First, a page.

“Ongee Sambili” – “2 more please” (beer) in Swahili,
Oh man its 8pm at night and once again due to overstaying our welcome (which we loved) with brother Marcus there was no way we could reach our goal, Lushoto, and arrive at a reasonable time. I used to doubt the navi but when it says you will cover 100km in 2 hours somehow it tends to be right and predicted that we would arrive at 10.p.m. No. I was not doing that as I was tired. So same strategy as Mbeya, and that was to find a lodge (it’s a small hotel) and ask if we can park in their parking lot. This we did in a tiny village called Kabuku, with the help of 3 of the lodges clients that were sitting at a table in the front of the “Open Heart Lodge”we were helped with translation to the owner on what we wanted to do. We set up our tent at the front entrance just off the main road and sat down at the table with our new friends. The owner gave us some food that was left over, rice, some tomato type sauce and chunks of meat which I think were goat. We ate with relish and spoke to the new friends, one of which was a doctor, about their job and about Tanzania. They retired to their rooms and we continued with “ongee sambili”.
We were woken before 5am this morning by the morning prayer blaring over the loudspeakers from a local mosque. We cannot win! if it is not the disco keeping us awake the whole night it’s the early morning prayers. We noticed that the amount of woman with headdress has increased dramatically and when speaking to locals they say that in certain areas, 90 % are Muslim. We noticed more and more mosques too as we drove further north.
At 5 am we were up and on our way again stopping to make some coffee at 8am. The advantage of this early morning drive is that you have no trucks for the first 3 hours , or at least very few, but then it’s back to the routine of many trucks and 1 car.
The relief changed from mountain side and almost jungle to a flat plateau and savanna in a matter of kilometers. There were massive plantations of sisal and we passed areas where they were harvesting, areas where they were drying it and saw the trucks transporting it for further processing to make rope and dartboards etc. The further North, the more the Baobab trees become a regular occurrence. ( I don’t think there is a link between this and the mosque topic…). They are massive and majestic. The “upside down” tree.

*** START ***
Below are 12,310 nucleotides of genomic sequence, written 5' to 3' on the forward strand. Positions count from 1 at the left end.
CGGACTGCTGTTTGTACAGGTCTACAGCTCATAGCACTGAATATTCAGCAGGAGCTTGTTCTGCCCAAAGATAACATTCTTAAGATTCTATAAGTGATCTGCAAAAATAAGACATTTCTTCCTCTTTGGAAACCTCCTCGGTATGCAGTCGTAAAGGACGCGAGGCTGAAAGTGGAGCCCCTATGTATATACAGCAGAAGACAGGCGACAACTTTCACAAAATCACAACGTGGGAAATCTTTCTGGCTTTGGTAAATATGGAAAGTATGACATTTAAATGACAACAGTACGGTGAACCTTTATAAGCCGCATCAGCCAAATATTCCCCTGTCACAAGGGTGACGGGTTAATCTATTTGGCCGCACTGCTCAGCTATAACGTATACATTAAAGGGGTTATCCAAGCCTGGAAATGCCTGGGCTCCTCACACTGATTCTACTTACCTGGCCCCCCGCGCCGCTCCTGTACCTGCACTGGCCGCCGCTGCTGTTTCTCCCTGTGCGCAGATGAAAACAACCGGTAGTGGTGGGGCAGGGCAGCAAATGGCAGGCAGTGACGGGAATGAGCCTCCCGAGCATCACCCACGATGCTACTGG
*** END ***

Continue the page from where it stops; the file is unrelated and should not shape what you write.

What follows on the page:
Many of our photos are taken while moving through the villages and towns with some people smiling and not having a care about it and others shouting “camera!. As we drive through Moshi, Kilimanjaro is on our right…according to the map. We can’t unfortunately see it due to the low cloud base. Here in Moshi as I type we have stopped for a lunch and a break before our last push through to Lake Manyara where we will be staying tonight. It is really slow going and rarely do we get over 60km/h.
But back to yesterday for a second. We had a slight problem. Money and fuel. Stefan had changed 100US$ to Tanzanian Shilling at the border and we thought that we could get away with using US$ and credit cards for fuel and accommodation. 2 months back the US$ would have been fine but the president, only a month ago, shut down all money changers within a week and now paying in US$ is not so easy because they cannot get the money converted back to Shilling again. We tried petrol station after petrol station and with the reserve tank used and ¼ tank left and not much cash we were heading towards a problem. When in doubt stop, eat and “Ongee Sambili”, have a sleep and the answer will be easier in the morning. 30 km away from where we overnight was a slightly larger town that had an ATM and we drew cash for fuel, topped up and had some change for passion fruit or brinjal’s along the way if we wanted.
Yesterday we were stopped again though by our friends in white. The police wear white. He pulled me over and took out his mobile phone and showed a photo of my car, the speed it was travelling and in the back ground was a 50km sign board. I had been doing 79. I argued as we are being very diligent at keeping to the speed limit as we did not want issues and we’re not exactly in a hurry. What they had done is take a photo 30 minutes earlier, and whats app it to another traffic officer further down the road. They also take the photo as you are leaving the town and are accelerating up to 100km/h, the speed limit, and they have the 50 sign in the picture for the cars that are entering the town. After some stern discussion and informing him that we had come from the Mission and had donated equipment he got a Siemens pen and we were big mates.
Its now 3:30 pm and we should be arriving at lake Manyara in the next hour. Watch out for our next post where we will update you on more of our progress. Ongee sambili !
Sunset behind the clouds